The Weight of Our Words
Five families will be forever broken.
One lost a son.
One family lost a father and their little sister.
One family lost a mother.
Another lost a mother and a daughter.
And the fifth family was lost entirely.
From a human perspective, it's a tragedy. It's grief and agony and loneliness and torture. Husbands will never again hold their wives and must learn to parent alone. A wife must discover how to move on without her soulmate and the precious girl she mothered for 13 years. Siblings will grieve the emptiness they never could have imagined.
Death is weighty. Death can crush a person who has no hope in God. For this reason, the TLP Family mourns with the families who lost their loved ones in the Calabasas helicopter crash, and we pray that the loved ones who are left behind may discover the care-accepting comfort of Christ (I Peter 5:7).
But there is a weight greater than death. There is a burden that may haunt the fullness of a heart.
This suffocating load is the weight of selfish words.
Words that attack, words that expose that we love ourselves more than we love others, these words -- especially when they are the last words spoken -- have the potential of heaping regret too heavy for any human to carry.
"What if I had shared?"
"What if I had only encouraged my sister?"
"If only I told my wife I loved her!"
"What were we even arguing about? It all seems so pointless now."
The argument will be forgotten in the devastation of the loss, but the regret will be redoubled in the finality of the words.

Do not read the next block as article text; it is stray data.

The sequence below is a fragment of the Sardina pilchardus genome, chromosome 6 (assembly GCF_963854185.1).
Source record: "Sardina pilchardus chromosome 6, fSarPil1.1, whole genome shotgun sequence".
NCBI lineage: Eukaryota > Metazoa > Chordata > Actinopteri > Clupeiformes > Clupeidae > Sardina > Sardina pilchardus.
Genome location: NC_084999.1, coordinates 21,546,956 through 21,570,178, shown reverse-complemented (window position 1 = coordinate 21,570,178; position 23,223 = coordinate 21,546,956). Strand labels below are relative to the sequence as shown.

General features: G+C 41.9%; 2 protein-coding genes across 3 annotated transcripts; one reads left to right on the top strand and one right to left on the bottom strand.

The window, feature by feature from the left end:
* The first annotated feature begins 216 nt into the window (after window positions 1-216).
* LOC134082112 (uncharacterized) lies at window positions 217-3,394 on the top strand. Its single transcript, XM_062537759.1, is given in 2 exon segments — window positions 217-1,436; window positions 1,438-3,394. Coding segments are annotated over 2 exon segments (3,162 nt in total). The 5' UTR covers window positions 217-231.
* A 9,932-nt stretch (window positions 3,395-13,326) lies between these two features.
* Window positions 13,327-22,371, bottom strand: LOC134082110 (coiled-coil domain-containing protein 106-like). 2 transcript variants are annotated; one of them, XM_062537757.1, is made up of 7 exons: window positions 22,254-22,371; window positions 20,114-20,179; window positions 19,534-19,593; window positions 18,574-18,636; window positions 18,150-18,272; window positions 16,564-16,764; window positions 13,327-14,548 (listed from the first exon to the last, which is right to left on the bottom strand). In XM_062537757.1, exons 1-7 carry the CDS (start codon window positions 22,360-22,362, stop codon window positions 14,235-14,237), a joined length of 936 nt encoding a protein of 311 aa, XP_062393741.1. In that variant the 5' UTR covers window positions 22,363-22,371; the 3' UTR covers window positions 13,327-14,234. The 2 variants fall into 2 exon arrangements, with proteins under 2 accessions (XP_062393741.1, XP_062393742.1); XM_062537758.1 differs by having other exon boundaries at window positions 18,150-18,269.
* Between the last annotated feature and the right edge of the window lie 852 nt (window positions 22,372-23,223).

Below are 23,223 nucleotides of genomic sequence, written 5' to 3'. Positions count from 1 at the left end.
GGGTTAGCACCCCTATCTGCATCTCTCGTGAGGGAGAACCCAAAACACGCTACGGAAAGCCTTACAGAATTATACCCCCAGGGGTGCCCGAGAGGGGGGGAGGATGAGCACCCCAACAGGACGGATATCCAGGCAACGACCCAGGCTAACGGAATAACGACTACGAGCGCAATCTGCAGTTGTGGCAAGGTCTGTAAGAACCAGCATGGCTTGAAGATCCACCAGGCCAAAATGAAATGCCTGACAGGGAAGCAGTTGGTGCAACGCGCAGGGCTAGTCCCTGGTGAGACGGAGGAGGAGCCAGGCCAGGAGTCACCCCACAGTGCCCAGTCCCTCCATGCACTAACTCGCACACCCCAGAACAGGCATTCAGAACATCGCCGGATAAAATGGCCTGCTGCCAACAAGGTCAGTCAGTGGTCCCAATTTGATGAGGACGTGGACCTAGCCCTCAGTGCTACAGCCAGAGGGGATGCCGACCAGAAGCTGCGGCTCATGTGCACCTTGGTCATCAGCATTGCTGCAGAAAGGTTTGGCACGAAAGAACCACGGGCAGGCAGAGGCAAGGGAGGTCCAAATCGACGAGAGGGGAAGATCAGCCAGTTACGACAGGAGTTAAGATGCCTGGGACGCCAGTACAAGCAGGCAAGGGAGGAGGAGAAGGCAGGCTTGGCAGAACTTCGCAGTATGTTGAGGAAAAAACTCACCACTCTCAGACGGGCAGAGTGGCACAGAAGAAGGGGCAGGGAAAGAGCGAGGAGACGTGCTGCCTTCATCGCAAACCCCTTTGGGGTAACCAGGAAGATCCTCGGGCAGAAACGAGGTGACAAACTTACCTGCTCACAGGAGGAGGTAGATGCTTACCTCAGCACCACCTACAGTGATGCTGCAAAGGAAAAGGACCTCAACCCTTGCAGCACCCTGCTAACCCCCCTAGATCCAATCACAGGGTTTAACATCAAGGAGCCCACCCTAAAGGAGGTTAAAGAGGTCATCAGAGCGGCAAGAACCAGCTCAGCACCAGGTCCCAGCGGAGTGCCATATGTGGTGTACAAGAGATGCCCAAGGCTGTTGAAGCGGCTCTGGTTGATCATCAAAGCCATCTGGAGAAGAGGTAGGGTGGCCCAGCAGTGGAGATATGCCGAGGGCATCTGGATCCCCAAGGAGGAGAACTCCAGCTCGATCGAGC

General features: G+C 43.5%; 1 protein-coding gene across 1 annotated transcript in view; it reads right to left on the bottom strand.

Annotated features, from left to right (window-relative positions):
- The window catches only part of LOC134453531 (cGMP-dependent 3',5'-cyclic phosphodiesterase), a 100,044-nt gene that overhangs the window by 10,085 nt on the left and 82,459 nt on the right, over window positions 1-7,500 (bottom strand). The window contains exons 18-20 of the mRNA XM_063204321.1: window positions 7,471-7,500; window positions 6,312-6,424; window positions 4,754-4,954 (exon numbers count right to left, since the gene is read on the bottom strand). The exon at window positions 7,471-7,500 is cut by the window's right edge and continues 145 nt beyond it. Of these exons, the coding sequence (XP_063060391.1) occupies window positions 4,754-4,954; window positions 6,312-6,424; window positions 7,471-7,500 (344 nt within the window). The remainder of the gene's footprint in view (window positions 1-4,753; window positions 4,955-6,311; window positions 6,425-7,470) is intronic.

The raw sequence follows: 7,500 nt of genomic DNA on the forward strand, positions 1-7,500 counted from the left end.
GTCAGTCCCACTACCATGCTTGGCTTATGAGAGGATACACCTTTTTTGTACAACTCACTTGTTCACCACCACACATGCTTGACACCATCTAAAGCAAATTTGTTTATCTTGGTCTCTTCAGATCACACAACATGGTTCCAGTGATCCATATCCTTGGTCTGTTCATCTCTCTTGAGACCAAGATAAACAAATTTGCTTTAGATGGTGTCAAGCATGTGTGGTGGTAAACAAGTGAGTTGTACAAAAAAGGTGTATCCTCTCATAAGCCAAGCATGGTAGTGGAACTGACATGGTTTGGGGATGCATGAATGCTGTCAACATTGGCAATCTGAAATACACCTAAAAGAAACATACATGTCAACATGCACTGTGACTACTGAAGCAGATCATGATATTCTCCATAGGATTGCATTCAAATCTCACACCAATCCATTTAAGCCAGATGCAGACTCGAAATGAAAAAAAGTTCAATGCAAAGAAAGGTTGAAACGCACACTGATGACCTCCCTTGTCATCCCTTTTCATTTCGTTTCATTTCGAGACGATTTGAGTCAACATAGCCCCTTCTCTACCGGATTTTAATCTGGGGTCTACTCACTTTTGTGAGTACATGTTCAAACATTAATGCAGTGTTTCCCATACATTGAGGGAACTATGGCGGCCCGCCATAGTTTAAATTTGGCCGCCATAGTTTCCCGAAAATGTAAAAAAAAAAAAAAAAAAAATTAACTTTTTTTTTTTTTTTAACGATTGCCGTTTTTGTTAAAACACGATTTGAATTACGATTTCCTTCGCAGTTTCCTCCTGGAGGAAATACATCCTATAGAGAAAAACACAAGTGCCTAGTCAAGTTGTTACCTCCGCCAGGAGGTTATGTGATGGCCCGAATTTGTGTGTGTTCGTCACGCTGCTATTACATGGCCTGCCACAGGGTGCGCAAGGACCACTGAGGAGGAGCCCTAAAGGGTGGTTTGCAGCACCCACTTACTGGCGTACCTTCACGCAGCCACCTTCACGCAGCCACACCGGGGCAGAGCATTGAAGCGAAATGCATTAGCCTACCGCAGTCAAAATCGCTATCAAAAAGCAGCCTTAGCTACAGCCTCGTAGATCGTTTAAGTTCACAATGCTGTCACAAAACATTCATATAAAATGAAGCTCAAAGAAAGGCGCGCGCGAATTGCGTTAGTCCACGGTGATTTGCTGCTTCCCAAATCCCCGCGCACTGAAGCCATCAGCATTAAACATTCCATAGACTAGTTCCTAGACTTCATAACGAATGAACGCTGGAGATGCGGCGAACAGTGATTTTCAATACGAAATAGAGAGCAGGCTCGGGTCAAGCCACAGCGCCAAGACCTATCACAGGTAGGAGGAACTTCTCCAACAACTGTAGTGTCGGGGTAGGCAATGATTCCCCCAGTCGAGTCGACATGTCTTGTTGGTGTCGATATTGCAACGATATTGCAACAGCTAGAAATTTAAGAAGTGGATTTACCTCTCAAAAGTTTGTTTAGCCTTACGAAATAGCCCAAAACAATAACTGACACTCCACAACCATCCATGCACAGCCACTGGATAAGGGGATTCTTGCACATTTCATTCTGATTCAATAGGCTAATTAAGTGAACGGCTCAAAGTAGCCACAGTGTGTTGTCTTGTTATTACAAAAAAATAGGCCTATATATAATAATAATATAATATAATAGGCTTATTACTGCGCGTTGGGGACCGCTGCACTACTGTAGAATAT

As biblical parents, we must never be ruled by fear of the maybes.
We mustn't speak Truth in love simply because we couldn't live with ourselves if our final words were anything less than "I love you." That motivation is equally self-centered. We should never be afraid that every moment may be the last we share with our families.
As biblical parents, we must speak God's words for His purposes.
We have to trust, and we have to love, and we have to worship God by caring for His people.
And there, intrinsic in the mission, we find the motivation for our words. We do not speak kindly lest we reap the regret of our selfishness. We speak the words of Christ because we love Him and desire to be conformed to His image. We do not sprinkle our words with sugar out of fear that we may spend the rest of our lives eating them. We let our "speech always be with grace, as though seasoned with salt," so that we will know how we should respond to each person (Colossians 4:6) because we "have been raised with Christ" and are "seeking the things above where Christ is, seated at the right hand of God" (Colossians 3:1).
When we simply follow our Lord's expectations for our communication, we will never have to carry the weight of unkind words, selfish arguments, and worthless nagging. We will never have to fear that our final words -- words we never plan to say -- may haunt our minds. We will never have to ask "What if?" We will know with all certainty that we spoke "the truth in love," so that our family members could "grow up in all aspects into Him who is the head, even Christ" (Ephesians 4:15).
And that privilege is sweet to bear.
Aaron is the Executive Director of Truth.Love.Parent. and host of its podcast.
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